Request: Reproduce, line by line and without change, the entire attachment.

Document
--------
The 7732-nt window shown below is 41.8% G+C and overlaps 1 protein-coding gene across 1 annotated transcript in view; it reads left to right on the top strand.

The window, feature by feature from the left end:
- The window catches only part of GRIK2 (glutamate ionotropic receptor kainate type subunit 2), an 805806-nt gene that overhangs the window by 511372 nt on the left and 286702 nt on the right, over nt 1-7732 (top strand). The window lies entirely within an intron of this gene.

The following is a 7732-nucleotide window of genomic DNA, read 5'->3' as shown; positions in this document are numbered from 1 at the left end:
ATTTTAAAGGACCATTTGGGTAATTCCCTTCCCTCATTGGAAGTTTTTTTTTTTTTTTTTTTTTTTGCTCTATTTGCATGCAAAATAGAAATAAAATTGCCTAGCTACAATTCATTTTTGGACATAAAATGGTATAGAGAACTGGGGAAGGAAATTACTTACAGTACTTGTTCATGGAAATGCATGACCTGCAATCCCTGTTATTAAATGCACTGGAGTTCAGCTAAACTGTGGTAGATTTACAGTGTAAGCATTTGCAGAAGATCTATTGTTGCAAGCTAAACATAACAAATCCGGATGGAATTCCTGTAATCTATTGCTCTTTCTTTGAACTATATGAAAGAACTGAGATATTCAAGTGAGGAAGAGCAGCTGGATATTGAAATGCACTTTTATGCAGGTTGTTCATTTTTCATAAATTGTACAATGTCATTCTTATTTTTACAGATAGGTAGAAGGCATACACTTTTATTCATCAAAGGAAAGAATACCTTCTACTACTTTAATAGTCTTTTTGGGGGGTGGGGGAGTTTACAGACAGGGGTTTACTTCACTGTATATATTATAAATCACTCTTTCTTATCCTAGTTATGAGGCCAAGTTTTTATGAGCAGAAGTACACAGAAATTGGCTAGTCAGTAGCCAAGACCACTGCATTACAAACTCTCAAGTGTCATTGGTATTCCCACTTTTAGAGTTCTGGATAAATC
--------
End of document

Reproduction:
The 7732-nt window shown below is 41.8% G+C and overlaps 1 protein-coding gene across 1 annotated transcript in view; it reads left to right on the top strand.

The window, feature by feature from the left end:
- The window catches only part of GRIK2 (glutamate ionotropic receptor kainate type subunit 2), an 805806-nt gene that overhangs the window by 511372 nt on the left and 286702 nt on the right, over nt 1-7732 (top strand). The window lies entirely within an intron of this gene.

The following is a 7732-nucleotide window of genomic DNA, read 5'->3' as shown; positions in this document are numbered from 1 at the left end:
ATTTTAAAGGACCATTTGGGTAATTCCCTTCCCTCATTGGAAGTTTTTTTTTTTTTTTTTTTTTTTGCTCTATTTGCATGCAAAATAGAAATAAAATTGCCTAGCTACAATTCATTTTTGGACATAAAATGGTATAGAGAACTGGGGAAGGAAATTACTTACAGTACTTGTTCATGGAAATGCATGACCTGCAATCCCTGTTATTAAATGCACTGGAGTTCAGCTAAACTGTGGTAGATTTACAGTGTAAGCATTTGCAGAAGATCTATTGTTGCAAGCTAAACATAACAAATCCGGATGGAATTCCTGTAATCTATTGCTCTTTCTTTGAACTATATGAAAGAACTGAGATATTCAAGTGAGGAAGAGCAGCTGGATATTGAAATGCACTTTTATGCAGGTTGTTCATTTTTCATAAATTGTACAATGTCATTCTTATTTTTACAGATAGGTAGAAGGCATACACTTTTATTCATCAAAGGAAAGAATACCTTCTACTACTTTAATAGTCTTTTTGGGGGGTGGGGGAGTTTACAGACAGGGGTTTACTTCACTGTATATATTATAAATCACTCTTTCTTATCCTAGTTATGAGGCCAAGTTTTTATGAGCAGAAGTACACAGAAATTGGCTAGTCAGTAGCCAAGACCACTGCATTACAAACTCTCAAGTGTCATTGGTATTCCCACTTTTAGAGTTCTGGATAAATC